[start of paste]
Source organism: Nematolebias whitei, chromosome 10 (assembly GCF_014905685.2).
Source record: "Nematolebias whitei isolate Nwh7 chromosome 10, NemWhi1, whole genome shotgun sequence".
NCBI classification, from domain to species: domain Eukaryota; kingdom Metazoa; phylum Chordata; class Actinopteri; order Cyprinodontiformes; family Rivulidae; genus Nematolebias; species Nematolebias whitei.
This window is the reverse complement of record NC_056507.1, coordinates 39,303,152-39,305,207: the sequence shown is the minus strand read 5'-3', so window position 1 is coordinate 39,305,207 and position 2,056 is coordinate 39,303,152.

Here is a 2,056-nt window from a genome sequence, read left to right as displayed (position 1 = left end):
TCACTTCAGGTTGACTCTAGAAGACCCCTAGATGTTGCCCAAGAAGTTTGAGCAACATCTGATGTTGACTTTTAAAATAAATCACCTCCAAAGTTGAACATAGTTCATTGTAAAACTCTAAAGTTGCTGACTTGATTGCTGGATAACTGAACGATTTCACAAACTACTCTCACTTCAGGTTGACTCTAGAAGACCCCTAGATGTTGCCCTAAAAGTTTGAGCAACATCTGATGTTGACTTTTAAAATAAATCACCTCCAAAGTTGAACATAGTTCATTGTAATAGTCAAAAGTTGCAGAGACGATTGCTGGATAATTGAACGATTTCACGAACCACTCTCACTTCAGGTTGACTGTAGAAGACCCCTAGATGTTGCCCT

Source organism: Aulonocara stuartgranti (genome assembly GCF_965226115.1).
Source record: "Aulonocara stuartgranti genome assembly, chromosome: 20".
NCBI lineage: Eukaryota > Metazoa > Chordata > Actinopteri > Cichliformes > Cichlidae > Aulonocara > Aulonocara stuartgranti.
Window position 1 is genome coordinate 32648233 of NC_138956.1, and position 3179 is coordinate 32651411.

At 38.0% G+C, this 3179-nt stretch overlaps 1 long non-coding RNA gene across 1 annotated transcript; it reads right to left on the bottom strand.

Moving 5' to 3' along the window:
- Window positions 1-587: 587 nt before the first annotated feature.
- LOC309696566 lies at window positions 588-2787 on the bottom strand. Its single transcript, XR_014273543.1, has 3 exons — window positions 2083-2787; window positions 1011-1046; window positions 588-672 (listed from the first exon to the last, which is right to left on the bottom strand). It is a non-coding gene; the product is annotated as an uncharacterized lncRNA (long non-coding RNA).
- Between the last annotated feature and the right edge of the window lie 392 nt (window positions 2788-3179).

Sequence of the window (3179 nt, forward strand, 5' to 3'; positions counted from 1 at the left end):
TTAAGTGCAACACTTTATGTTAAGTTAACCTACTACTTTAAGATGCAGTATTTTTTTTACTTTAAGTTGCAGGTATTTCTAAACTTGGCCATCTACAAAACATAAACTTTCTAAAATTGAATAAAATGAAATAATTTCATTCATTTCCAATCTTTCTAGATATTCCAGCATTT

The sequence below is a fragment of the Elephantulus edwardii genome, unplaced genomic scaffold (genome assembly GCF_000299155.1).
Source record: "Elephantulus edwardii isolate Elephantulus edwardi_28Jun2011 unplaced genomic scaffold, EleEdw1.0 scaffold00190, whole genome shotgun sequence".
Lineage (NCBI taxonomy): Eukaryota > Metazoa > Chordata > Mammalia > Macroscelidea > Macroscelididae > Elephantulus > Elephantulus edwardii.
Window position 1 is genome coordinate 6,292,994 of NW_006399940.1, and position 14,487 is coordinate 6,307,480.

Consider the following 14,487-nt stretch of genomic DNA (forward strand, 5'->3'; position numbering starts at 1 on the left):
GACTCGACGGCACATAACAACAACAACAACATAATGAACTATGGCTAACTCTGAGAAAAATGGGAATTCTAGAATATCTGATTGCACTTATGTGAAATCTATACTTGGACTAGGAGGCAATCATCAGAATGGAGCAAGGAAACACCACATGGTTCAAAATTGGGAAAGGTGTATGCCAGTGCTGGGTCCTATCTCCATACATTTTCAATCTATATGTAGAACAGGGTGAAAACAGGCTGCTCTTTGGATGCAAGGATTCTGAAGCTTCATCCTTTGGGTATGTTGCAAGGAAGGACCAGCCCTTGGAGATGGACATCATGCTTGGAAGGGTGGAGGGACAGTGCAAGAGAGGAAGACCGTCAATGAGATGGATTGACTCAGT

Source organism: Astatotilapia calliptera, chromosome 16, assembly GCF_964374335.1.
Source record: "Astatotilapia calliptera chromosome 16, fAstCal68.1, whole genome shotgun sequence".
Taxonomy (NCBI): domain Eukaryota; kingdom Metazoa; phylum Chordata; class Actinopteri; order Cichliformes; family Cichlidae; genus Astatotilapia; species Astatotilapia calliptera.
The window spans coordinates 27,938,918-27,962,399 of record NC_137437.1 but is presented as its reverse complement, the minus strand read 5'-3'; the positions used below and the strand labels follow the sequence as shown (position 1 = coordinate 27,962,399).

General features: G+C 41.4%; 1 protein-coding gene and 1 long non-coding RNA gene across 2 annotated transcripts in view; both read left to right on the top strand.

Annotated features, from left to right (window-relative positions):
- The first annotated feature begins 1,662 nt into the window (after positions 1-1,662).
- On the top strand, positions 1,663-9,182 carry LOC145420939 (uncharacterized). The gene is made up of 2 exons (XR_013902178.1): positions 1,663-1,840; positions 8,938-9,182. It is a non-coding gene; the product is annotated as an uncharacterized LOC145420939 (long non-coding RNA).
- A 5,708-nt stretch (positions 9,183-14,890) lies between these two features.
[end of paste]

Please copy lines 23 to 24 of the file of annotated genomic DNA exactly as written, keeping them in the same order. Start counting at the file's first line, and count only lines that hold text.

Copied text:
GACTCGACGGCACATAACAACAACAACAACATAATGAACTATGGCTAACTCTGAGAAAAATGGGAATTCTAGAATATCTGATTGCACTTATGTGAAATCTATACTTGGACTAGGAGGCAATCATCAGAATGGAGCAAGGAAACACCACATGGTTCAAAATTGGGAAAGGTGTATGCCAGTGCTGGGTCCTATCTCCATACATTTTCAATCTATATGTAGAACAGGGTGAAAACAGGCTGCTCTTTGGATGCAAGGATTCTGAAGCTTCATCCTTTGGGTATGTTGCAAGGAAGGACCAGCCCTTGGAGATGGACATCATGCTTGGAAGGGTGGAGGGACAGTGCAAGAGAGGAAGACCGTCAATGAGATGGATTGACTCAGT

Source organism: Astatotilapia calliptera, chromosome 16, assembly GCF_964374335.1.